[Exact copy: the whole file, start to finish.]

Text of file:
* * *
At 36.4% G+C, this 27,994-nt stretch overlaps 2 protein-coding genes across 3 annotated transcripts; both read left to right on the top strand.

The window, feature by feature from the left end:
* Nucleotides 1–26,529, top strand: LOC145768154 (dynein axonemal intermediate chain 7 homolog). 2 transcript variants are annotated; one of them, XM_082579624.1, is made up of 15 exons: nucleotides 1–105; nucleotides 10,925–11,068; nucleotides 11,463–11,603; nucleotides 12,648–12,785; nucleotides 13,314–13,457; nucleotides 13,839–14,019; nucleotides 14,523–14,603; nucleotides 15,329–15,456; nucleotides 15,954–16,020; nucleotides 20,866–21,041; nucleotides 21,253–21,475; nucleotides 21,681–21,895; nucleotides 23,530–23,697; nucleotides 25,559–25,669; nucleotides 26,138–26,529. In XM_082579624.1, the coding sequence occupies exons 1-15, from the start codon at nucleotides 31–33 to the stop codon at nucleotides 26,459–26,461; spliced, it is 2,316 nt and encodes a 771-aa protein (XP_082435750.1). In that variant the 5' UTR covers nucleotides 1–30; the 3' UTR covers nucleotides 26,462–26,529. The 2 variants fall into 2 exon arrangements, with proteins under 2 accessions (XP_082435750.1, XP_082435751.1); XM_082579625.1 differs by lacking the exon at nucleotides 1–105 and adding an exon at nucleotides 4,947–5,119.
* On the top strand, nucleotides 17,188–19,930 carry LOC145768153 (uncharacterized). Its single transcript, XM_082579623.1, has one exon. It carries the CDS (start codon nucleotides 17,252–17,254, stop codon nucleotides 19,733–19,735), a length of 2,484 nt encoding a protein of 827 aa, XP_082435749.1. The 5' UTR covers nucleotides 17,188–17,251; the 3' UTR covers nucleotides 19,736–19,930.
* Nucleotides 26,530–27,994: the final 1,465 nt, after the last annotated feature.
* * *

At 36.4% G+C, this 27,994-nt stretch overlaps 2 protein-coding genes across 3 annotated transcripts; both read left to right on the top strand.

The window, feature by feature from the left end:
* Nucleotides 1–26,529, top strand: LOC145768154 (dynein axonemal intermediate chain 7 homolog). 2 transcript variants are annotated; one of them, XM_082579624.1, is made up of 15 exons: nucleotides 1–105; nucleotides 10,925–11,068; nucleotides 11,463–11,603; nucleotides 12,648–12,785; nucleotides 13,314–13,457; nucleotides 13,839–14,019; nucleotides 14,523–14,603; nucleotides 15,329–15,456; nucleotides 15,954–16,020; nucleotides 20,866–21,041; nucleotides 21,253–21,475; nucleotides 21,681–21,895; nucleotides 23,530–23,697; nucleotides 25,559–25,669; nucleotides 26,138–26,529. In XM_082579624.1, the coding sequence occupies exons 1-15, from the start codon at nucleotides 31–33 to the stop codon at nucleotides 26,459–26,461; spliced, it is 2,316 nt and encodes a 771-aa protein (XP_082435750.1). In that variant the 5' UTR covers nucleotides 1–30; the 3' UTR covers nucleotides 26,462–26,529. The 2 variants fall into 2 exon arrangements, with proteins under 2 accessions (XP_082435750.1, XP_082435751.1); XM_082579625.1 differs by lacking the exon at nucleotides 1–105 and adding an exon at nucleotides 4,947–5,119.
* On the top strand, nucleotides 17,188–19,930 carry LOC145768153 (uncharacterized). Its single transcript, XM_082579623.1, has one exon. It carries the CDS (start codon nucleotides 17,252–17,254, stop codon nucleotides 19,733–19,735), a length of 2,484 nt encoding a protein of 827 aa, XP_082435749.1. The 5' UTR covers nucleotides 17,188–17,251; the 3' UTR covers nucleotides 19,736–19,930.
* Nucleotides 26,530–27,994: the final 1,465 nt, after the last annotated feature.